I have cried a lot today. From big belly sobs to silent tears that I can’t stop. But there have been pinpricks of relief as well. Watching a show on YouTube and laughing without feeling guilty. Feeling my baby move in my belly and watching Shelby’s face when he felt her too. Words of support and encouragement from family and friends across the country.

Yesterday was the worst day. The obvious sickness and feeling so helpless, the news, the decision, the follow through, the emptiness and despair that sat on my body like an elephant. 8/21/2015 was my worst day. Each day will get a little better. A little easier. There will be minutes that leave us breathless and destroyed, but we made it through the worst day.

Something Different – Or Not

I don’t want to talk about Bella today. It hurts. So today I am going to distract myself by talking about something else.

Anything else.

Any ideas?

Our human baby is doing well. We have moved on from the random isolated kicks to the creepy alien belly. I can feel her slide an arm or a leg or something across and diagonally. It doesn’t hurt yet. It kinda tickles. Bella let me put her on my belly last night so the kids could play together again. At the first kick, a purring Bella’s eyes grew wide and she jumped off my gut to settle on the floor beside me.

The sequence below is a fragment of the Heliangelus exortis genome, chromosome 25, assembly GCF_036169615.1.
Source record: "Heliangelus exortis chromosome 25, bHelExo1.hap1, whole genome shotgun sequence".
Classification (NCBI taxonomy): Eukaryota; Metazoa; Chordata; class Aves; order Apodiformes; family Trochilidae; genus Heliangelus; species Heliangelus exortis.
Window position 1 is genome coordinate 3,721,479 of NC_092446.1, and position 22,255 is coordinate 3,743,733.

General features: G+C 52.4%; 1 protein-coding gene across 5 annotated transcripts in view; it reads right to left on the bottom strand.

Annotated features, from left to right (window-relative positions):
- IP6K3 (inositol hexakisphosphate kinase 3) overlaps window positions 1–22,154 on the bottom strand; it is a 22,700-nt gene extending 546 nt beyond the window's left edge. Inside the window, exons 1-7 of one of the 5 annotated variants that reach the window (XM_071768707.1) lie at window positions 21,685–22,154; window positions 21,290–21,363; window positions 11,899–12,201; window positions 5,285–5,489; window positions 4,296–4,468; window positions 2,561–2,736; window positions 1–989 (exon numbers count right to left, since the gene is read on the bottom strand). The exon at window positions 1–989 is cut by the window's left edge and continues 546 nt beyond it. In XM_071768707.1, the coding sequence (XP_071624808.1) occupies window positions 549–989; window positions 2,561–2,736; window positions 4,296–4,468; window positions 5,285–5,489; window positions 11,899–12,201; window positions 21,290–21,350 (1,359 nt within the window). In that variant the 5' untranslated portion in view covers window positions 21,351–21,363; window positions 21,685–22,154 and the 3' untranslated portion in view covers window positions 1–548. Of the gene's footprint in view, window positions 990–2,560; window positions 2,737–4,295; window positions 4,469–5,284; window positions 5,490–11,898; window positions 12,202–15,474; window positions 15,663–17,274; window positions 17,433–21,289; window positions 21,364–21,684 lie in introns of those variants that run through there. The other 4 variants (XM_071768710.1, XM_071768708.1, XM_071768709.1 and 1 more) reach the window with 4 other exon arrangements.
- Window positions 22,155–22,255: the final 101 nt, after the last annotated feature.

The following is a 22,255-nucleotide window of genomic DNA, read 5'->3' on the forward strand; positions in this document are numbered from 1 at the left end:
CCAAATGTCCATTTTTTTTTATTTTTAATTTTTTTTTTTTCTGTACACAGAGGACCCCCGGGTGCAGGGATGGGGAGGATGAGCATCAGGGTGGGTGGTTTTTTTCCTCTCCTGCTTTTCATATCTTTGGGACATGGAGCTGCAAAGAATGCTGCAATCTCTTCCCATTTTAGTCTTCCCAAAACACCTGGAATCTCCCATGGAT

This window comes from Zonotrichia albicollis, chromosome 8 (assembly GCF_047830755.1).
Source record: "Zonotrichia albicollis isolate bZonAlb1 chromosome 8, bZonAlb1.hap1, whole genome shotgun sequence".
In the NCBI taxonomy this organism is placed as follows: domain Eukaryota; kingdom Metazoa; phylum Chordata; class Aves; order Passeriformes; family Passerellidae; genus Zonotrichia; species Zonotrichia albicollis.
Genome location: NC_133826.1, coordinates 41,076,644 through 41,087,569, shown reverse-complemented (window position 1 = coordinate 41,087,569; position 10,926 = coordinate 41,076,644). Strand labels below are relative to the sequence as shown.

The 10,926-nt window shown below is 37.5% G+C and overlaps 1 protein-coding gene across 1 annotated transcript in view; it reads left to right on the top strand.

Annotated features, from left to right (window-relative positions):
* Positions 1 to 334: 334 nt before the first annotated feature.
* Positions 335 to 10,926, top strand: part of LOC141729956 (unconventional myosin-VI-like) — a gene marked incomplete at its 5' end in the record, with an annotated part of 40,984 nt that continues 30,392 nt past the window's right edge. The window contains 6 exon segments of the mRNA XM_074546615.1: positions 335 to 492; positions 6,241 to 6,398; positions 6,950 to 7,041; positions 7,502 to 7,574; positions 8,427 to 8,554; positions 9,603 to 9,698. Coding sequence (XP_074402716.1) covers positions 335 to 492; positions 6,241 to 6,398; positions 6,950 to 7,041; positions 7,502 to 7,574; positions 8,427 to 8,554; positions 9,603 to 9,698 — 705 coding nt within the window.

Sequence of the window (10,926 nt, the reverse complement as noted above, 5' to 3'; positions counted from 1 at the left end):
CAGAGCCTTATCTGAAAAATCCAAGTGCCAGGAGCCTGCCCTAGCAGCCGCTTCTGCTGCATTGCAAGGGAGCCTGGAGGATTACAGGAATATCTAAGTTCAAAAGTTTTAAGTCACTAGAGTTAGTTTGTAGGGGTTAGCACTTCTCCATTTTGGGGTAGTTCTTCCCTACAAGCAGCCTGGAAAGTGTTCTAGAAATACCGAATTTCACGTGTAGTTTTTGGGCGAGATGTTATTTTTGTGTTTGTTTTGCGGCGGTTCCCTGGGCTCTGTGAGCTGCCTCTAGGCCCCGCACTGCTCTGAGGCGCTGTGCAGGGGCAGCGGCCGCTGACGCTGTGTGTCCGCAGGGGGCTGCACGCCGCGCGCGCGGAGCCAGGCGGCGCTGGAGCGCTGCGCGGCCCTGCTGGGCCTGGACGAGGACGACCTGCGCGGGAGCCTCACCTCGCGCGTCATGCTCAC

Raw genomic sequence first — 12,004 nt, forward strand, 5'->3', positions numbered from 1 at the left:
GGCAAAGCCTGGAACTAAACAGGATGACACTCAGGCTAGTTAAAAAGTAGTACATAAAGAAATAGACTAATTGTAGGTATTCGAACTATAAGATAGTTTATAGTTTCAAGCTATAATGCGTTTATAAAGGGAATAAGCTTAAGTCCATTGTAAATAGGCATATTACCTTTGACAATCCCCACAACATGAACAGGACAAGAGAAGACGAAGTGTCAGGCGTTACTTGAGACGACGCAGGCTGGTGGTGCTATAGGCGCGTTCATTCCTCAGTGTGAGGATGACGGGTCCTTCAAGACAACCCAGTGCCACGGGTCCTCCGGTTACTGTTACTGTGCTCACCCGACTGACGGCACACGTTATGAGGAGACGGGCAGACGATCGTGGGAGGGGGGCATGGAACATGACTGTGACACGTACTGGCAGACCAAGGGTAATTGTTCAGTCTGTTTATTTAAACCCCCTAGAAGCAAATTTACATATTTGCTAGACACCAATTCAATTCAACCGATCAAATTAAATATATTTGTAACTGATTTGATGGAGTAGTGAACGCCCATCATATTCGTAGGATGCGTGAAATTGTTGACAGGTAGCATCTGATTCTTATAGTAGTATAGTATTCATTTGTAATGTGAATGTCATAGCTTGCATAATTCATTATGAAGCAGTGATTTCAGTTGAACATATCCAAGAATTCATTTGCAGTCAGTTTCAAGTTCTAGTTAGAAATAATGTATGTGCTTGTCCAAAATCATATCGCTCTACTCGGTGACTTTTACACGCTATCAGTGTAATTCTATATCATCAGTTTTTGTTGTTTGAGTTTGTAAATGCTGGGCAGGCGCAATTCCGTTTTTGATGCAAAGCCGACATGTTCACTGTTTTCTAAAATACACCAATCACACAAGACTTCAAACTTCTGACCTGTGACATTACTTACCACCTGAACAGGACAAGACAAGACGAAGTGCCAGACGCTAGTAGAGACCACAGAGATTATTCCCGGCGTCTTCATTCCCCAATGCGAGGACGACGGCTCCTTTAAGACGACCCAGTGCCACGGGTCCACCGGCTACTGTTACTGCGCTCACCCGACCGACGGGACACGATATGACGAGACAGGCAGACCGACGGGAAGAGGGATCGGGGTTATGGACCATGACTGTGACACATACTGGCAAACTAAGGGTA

She permeates everything. She is infused into every story, every day of our lives. And soon she won’t be. This is grief.

We visited the birthing center at the hospital this week. We sat in a classroom and whipped through a bunch of information before going to look at the actual wing of the hospital. Did you know you can have a professional photographer come in to take pictures the day after birth? Like with a complete kit so they don’t even look like they were taken at the hospital? It’s a pretty neat idea for the birth announcements (if that’s a thing we do), but not too keen on the idea of pictures of myself just hours after delivery.

The delivery rooms are very nice. They’re big. We almost didn’t get to see one because they were full. That tickled me too, the idea of hours of hard labor just to have a walking tour of 40+ people wander into your room to see what it’s like. They told us that mother and baby typically stay in the delivery rooms for about 3 hours after birth before being moved to the private recovery rooms.The recovery rooms are much smaller, so I am glad that we got to see a delivery room or I would be worried. All babies room with the mother. They include a shower, a bed, and a semi comfortable chair that folds out into a twin bed. All recovery rooms come with DVD players. I am sure this will be important one day. I am sure I will muster the energy to be excited for and happy about that day.

I am broken. I can’t breathe. I can’t think without crying. I’ve thrown up two mornings this week and I don’t know how because I can barely eat. I feel guilty. Like I could have done more to prevent this from happening. Like I’m being selfish in hoping for the best and keeping her in suffering. Like I am so destroyed by the thought of losing my princess that I am not taking good care of myself. And I have to take good care of myself. Because I have a human child growing inside me. And I feel guilty that I can’t think about that human child because I’m too sad about my feline child. The midwives said my baby will recognize Bella because of the bond they’ve already created, and I’ve already torn that away.